Because they look so similar, waterbugs and cockroaches are often misidentified. The most common waterbug to infest homes in the giant waterbug, which can also be called an alligator tick, electric-light bug, or toe biter. The two species of cockroaches which are commonly mistaken for waterbugs are the American roach, as it is reddish-brown, and the black oriental roach, due to its shiny shell.
However, misidentifying an invading critter can ruin your chances of conquering an infestation, as different bugs usually need slightly different pest control tactics to both prevent and eradicate. The wasted time taken trying to treat an incorrectly identified infestation can allow an infestation to thrive and expand in size and severity. To avoid this scenario it’s best to know the difference between waterbugs and cockroaches.
Waterbugs tend to be on the large side at around 3.8cm in length. Common house cockroaches, however, are much smaller than the average water bug at little over a half-inch in size. The American roach is the only exception to this average size, but can easily be identified by the yellow-toned figure-eight patternation it has on the back of its head. Most cockroaches are much lighter in color than waterbugs, ranging from a light tan to a dark brown, whereas water bugs tend to be dark tan to black in coloration. Cockroaches have an oval-shaped flattened body and also have wings and antennae. Waterbugs, on the other hand, have a short, pointy beak on their underside and have piercing mouthparts.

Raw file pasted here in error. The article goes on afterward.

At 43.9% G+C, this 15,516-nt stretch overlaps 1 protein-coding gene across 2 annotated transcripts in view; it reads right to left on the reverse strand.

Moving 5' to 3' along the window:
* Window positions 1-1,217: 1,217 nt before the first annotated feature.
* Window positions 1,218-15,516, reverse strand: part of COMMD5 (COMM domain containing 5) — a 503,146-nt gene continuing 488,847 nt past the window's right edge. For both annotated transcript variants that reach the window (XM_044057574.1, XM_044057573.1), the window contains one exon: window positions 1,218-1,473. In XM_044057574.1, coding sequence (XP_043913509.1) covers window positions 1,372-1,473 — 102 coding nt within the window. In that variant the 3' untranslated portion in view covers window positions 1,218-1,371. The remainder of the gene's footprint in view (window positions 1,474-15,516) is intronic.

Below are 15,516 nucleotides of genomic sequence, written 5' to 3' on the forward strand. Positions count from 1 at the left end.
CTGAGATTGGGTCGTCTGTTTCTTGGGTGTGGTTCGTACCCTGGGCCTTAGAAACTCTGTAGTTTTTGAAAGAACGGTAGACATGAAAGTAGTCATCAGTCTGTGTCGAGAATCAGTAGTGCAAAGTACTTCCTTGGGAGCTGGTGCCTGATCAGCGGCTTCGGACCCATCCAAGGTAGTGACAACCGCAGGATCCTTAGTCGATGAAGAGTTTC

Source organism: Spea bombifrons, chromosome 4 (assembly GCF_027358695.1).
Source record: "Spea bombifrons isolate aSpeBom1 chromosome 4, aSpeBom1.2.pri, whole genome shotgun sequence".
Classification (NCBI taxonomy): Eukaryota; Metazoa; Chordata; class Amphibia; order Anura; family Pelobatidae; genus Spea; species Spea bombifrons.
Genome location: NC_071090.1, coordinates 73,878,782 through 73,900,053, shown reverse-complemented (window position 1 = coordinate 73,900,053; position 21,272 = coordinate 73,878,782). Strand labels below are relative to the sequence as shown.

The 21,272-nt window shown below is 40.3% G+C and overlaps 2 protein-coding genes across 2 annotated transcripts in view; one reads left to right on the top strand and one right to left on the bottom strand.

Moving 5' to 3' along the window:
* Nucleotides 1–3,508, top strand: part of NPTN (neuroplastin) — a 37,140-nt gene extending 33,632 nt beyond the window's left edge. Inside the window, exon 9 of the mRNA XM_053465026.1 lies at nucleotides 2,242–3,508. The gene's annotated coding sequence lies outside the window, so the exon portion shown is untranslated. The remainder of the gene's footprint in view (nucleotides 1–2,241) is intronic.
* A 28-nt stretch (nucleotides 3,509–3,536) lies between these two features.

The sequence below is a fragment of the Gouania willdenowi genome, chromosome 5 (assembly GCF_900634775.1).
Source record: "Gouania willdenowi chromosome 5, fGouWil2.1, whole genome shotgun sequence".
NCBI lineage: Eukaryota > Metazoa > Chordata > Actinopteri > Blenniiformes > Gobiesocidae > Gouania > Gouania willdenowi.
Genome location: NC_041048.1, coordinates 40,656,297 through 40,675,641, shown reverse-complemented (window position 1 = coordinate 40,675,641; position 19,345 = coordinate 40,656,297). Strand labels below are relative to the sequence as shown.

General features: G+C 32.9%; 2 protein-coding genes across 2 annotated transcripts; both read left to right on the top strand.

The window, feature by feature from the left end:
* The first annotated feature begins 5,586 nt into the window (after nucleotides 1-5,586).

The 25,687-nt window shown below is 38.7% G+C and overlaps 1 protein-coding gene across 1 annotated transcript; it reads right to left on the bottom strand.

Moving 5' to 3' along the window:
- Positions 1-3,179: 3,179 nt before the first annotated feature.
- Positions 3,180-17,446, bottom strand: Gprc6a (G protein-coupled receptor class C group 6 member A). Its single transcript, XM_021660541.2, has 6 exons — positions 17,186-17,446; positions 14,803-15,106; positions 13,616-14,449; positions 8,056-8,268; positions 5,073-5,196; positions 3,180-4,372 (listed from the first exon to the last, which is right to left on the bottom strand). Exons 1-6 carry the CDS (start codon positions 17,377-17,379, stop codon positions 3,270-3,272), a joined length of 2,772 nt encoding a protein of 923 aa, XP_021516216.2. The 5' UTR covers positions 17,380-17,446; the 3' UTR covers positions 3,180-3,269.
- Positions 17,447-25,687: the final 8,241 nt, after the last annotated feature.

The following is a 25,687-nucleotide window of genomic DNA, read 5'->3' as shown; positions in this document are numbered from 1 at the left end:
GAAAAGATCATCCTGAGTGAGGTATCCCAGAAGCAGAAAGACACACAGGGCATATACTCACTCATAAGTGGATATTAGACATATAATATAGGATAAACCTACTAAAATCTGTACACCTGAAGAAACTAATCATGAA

Cockroaches love humid locations but will avoid water where possible. They love sources of food which is why they are commonly found in kitchens. Waterbugs, however, love water and will typically only be found close to water sources. If water isn’t available then waterbugs will settle for residing in rotting matter like leaves and debris. While baby waterbugs can breathe underwater, adults cannot, so they need to surface regularly for air. One thing that these two creepy-crawlies have in common is that they tend to enter your home through pipes, cracks, and holes in your home.
Cockroaches eat pretty much anything, from leather to bread, food items, dead skin, rotting food and organic matter, and so much more; they’re the scavengers of the bug world. They prefer organic matter but will adapt their diet to suit their surroundings. Waterbugs, however, will actively hunt smaller insects as well as small fish and frogs. It is for this reason that waterbugs have strong front legs, as this allows them to grip their prey.
While adult water bugs have clawed front legs that can scratch, they won’t actually bite unless they have been provoked or their habitat is threatened. Their bites can be quite painful but are rarely anything to worry about. The main risk with waterbug bites are allergic reactions that will, of course, require immediate medical attention. Cockroaches, on the other hand, don’t bite humans.
The one thing that waterbugs and cockroaches have in common is that they need professional remediation to solve. While a very minor infestation may be resolved with over the counter pest control solutions, any form of infestation should be handled by professionals.
Proudly serving the greater Chicagoland area in Illinois and southeast Wisconsin, the professional exterminators at Aerex Pest Control understand the habits of different types of pests and use that knowledge when developing a pest control program that is best suited to your home and your particular problem. Our technicians are professional, state certified, licensed applicators. Call today for your free consultation 847-255-8888 or click here for a free quick quote.